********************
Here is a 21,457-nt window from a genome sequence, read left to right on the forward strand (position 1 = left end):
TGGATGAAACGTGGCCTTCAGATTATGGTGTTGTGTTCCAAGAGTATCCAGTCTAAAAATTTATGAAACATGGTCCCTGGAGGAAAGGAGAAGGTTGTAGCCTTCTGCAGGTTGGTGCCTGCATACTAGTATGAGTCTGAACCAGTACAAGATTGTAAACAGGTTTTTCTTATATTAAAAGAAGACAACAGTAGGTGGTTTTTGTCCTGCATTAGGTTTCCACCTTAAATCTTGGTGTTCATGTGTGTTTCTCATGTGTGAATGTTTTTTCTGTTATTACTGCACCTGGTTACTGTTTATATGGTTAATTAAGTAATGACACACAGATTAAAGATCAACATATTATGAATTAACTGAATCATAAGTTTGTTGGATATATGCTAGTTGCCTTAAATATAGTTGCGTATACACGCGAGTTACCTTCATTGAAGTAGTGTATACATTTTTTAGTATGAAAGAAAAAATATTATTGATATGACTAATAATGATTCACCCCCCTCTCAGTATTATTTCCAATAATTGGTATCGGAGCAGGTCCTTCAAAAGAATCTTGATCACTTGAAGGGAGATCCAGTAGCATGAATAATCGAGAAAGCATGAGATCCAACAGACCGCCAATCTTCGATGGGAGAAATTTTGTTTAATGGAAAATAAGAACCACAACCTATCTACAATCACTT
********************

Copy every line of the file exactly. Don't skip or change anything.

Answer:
Here is a 21,457-nt window from a genome sequence, read left to right on the forward strand (position 1 = left end):
TGGATGAAACGTGGCCTTCAGATTATGGTGTTGTGTTCCAAGAGTATCCAGTCTAAAAATTTATGAAACATGGTCCCTGGAGGAAAGGAGAAGGTTGTAGCCTTCTGCAGGTTGGTGCCTGCATACTAGTATGAGTCTGAACCAGTACAAGATTGTAAACAGGTTTTTCTTATATTAAAAGAAGACAACAGTAGGTGGTTTTTGTCCTGCATTAGGTTTCCACCTTAAATCTTGGTGTTCATGTGTGTTTCTCATGTGTGAATGTTTTTTCTGTTATTACTGCACCTGGTTACTGTTTATATGGTTAATTAAGTAATGACACACAGATTAAAGATCAACATATTATGAATTAACTGAATCATAAGTTTGTTGGATATATGCTAGTTGCCTTAAATATAGTTGCGTATACACGCGAGTTACCTTCATTGAAGTAGTGTATACATTTTTTAGTATGAAAGAAAAAATATTATTGATATGACTAATAATGATTCACCCCCCTCTCAGTATTATTTCCAATAATTGGTATCGGAGCAGGTCCTTCAAAAGAATCTTGATCACTTGAAGGGAGATCCAGTAGCATGAATAATCGAGAAAGCATGAGATCCAACAGACCGCCAATCTTCGATGGGAGAAATTTTGTTTAATGGAAAATAAGAACCACAACCTATCTACAATCACTT